Echocardiographic images of a 55-year-old male patient with hypertension, dyslipidemia, and diabetes. The red area is the epicardial fat within the pericardial sac as quantified 3-dimensionally by echocardiography.

Determination of adipose tissue distribution by CT

Each subject was imaged using a 16-MDCT scanner (LightSpeed 16, GE Healthcare, Milwaukee, WI, USA). The images were analyzed using image analysis software (ImageJ, version 1.43q; National Institutes of Health, Bethesda, MD, USA) with an attenuation range of −50 to −250 Hounsfield units to quantify the subcutaneous, visceral, and total abdominal adipose tissue areas at the level of the umbilicus. The results were expressed in centimeter square. The visceral/subcutaneous adipose tissue area ratio (V/S ratio) was calculated.

Statistical analysis

Analyses were performed using SPSS 16.0 for Windows XP (SPSS, Inc., Chicago, IL, USA). The Kolmogorov-Smirnov test was used to determine whether the data were normally distributed. Data for continuous variables that were not normally distributed were transformed using the Napierian logarithm. Baseline characteristics and echocardiographic findings were compared between groups using Student’s unpaired t test for continuous data and a chi-squared test for categorical data. Comparisons of mean values across groups and correlations between continuous variables were assessed via linear regression. Odds ratios (ORs) and 95% confidence intervals (CIs) were estimated by logistic regression. Associations between EpF and echocardiographic diastolic function parameters were determined using Pearson’s correlation coefficient. Multivariate models were used to assess the associations of adipose tissue and serum biomarkers with LVDD. Covariates associated with LVDD, including age, diabetes, hypertension, and the natural logarithms of the LDL level and left ventricular mass index, were incorporated. All p values were 2-sided, and p values < 0.05 were considered indicative of statistical significance.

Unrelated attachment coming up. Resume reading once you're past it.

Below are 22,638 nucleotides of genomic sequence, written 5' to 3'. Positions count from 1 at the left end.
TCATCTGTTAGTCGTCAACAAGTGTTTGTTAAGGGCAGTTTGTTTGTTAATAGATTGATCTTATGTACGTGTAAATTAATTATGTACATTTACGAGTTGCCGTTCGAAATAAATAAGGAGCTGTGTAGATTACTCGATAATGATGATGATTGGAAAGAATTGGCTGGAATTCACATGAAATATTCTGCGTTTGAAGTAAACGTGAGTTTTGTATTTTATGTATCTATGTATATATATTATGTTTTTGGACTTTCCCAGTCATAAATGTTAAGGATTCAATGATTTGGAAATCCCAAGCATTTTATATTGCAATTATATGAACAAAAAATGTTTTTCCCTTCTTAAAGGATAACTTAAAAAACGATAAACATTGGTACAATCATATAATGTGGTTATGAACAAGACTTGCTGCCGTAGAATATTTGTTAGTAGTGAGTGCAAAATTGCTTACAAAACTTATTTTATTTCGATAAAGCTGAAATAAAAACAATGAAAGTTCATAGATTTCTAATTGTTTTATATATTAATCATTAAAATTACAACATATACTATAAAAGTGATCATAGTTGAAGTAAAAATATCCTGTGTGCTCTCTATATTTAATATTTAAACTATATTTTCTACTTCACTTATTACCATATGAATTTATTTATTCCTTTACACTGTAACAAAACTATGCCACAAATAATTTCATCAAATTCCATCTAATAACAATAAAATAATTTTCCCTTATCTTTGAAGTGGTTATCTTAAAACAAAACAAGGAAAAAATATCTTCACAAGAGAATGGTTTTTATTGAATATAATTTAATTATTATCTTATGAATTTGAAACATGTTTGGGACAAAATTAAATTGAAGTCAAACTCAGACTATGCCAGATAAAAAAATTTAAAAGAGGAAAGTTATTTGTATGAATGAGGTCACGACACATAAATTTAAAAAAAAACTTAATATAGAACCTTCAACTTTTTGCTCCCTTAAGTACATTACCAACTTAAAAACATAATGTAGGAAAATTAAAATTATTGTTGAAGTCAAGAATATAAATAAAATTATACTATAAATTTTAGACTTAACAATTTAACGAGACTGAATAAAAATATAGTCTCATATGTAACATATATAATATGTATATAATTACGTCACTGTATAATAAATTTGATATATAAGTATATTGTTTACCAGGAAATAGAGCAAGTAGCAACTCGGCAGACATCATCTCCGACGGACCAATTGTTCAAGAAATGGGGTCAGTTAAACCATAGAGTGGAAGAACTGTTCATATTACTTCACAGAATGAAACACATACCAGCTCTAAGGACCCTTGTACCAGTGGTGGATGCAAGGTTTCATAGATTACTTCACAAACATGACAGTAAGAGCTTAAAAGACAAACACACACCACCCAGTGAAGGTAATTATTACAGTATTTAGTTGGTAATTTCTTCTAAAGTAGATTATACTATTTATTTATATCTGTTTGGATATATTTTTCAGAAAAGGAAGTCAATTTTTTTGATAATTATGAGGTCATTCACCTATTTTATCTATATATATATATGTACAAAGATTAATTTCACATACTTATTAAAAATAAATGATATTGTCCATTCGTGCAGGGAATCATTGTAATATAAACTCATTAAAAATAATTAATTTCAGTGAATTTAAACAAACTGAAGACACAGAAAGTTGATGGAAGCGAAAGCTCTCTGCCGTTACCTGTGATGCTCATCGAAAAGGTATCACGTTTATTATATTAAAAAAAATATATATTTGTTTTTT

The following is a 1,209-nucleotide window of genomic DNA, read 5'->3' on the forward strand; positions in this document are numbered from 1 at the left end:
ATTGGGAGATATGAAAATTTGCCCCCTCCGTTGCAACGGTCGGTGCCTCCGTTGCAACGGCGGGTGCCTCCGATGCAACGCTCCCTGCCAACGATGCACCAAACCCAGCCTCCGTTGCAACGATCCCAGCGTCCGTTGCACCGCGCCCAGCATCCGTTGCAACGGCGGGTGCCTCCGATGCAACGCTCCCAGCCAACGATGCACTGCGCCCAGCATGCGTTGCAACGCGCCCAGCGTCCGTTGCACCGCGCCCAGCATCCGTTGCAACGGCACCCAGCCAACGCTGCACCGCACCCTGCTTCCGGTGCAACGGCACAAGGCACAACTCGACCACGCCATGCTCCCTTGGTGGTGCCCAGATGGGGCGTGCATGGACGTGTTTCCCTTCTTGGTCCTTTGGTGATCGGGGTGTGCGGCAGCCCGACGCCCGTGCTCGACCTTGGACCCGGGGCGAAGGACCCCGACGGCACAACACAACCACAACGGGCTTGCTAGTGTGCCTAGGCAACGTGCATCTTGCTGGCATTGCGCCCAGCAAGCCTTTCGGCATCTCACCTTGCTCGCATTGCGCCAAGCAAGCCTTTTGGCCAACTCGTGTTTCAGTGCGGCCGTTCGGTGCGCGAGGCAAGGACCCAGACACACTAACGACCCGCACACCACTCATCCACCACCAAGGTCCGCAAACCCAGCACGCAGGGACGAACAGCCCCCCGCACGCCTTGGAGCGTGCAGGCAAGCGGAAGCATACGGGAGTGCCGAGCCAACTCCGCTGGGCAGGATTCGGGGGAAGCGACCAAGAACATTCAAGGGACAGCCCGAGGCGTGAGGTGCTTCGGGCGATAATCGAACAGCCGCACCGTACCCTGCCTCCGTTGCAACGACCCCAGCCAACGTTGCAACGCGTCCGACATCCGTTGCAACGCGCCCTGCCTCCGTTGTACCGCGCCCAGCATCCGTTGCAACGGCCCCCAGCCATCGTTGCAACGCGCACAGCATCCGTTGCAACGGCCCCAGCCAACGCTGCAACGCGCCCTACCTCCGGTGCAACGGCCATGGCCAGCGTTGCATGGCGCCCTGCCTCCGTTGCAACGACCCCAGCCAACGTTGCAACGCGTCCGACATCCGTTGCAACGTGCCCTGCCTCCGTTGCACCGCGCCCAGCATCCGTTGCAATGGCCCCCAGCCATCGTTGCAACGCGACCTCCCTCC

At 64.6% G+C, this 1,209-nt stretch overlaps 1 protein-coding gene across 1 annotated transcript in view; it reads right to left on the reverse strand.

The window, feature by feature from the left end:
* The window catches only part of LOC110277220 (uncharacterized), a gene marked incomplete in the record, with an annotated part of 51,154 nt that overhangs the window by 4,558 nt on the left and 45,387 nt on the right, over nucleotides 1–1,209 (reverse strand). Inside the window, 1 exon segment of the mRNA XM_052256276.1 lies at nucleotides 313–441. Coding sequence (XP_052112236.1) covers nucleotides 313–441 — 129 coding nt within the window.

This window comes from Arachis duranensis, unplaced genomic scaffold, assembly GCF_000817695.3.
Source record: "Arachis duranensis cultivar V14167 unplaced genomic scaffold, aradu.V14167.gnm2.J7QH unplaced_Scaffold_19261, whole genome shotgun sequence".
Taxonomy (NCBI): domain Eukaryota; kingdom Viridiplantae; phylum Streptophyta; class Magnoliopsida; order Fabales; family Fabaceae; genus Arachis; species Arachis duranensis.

Results

Demographics

Of the 149 subjects in our sample population, 65 were diagnosed with LVDD, and the remainder served as controls. The baseline characteristics of the participants in both groups are summarized in Table 1. Consistent with previous reports on hypertension, the subjects with LVDD were predominantly female, older, and suffered more frequently from hypertension or hyperlipidemia (higher LDL level). Patients with LVDD had significantly higher hsCRP levels (Table 1). The cause of renal failure and the residual renal function did not differ between the groups. Relative to the control group, subjects with LVDD had larger end-diastolic and systolic LV volumes (p < 0.05), greater LA diameters, and larger indexed LV mass values (p < 0.05). Comparison of the functional parameters showed a prolonged deceleration time (DT) (p < 0.05), increased mitral inflow late filling wave (p < 0.001), decreased mitral inflow E/A ratio (p < 0.005), and decreased peak annular early diastolic velocity of the lateral mitral annulus in tissue Doppler imaging (p < 0.001) among the patients with LVDD.
Table 1

Baseline demographic data, echocardiographic characteristics, and adipose tissue measurements of the 149 patients undergoing peritoneal dialysis included in the study

 

No LVDD

LVDD

 

Baseline characteristics

(n = 84)

(n = 65)

p

Age (years)

53.4 ± 14.8

57.8 ± 11.7

0.035*

Women (%)

43 (51)

40 (62)

0.25

HTN (n)

50

56

<0.001*

DM (n)

23

25

0.16

Fasting plasma glucose (mg/dL)

96.2 ± 19.5

97.3 ± 11.8

0.69

HDL (mg/dL)

38.9 ± 8.3

41.7 ± 12.6

0.26

LDL (mg/dL)

83.2 ± 33.5

99.1 ± 38.0

0.05*

TG (mg/dL)

125.3 ± 85.3

142.4 ± 96.1

0.23

Height (cm)

163 ± 5.9

162 ± 6.5

0.30

Body weight (kg)

59 ± 10.5

60 ± 11.7

0.82

BMI (kg/m2)

23 ± 3.9

24 ± 3.2

0.46

CRP (mg/dL)

0.74 ± 0.99

2.13 ± 1.73

<0.001*

Primary renal diagnosis

   

DM

29

25

0.61

CGN

25

17

0.59

Other

30

23

0.87

Time on PD (h)

18.9 ± 1.6

19.1 ± 1.3

0.46

Kt/V

1.72 ± 0.34

1.91 ± 0.25

0.57

Residual renal function (mL/min)

1.94 ± 0.31

2.31 ± 0.22

0.25

Echocardiographic characteristics

LV end-diastolic diameter (mm)

48.4 ± 6.7

50.9 ± 7.4

0.03*

LV end-systolic diameter (mm)

30.4 ± 6.2

32.5 ± 8.1

0.04*

LA diameter (mm)

32.6 ± 6.5

37.3 ± 5.8

<0.001*

LV ejection fraction (%)

64.4 ± 7.9

66.2 ± 9.1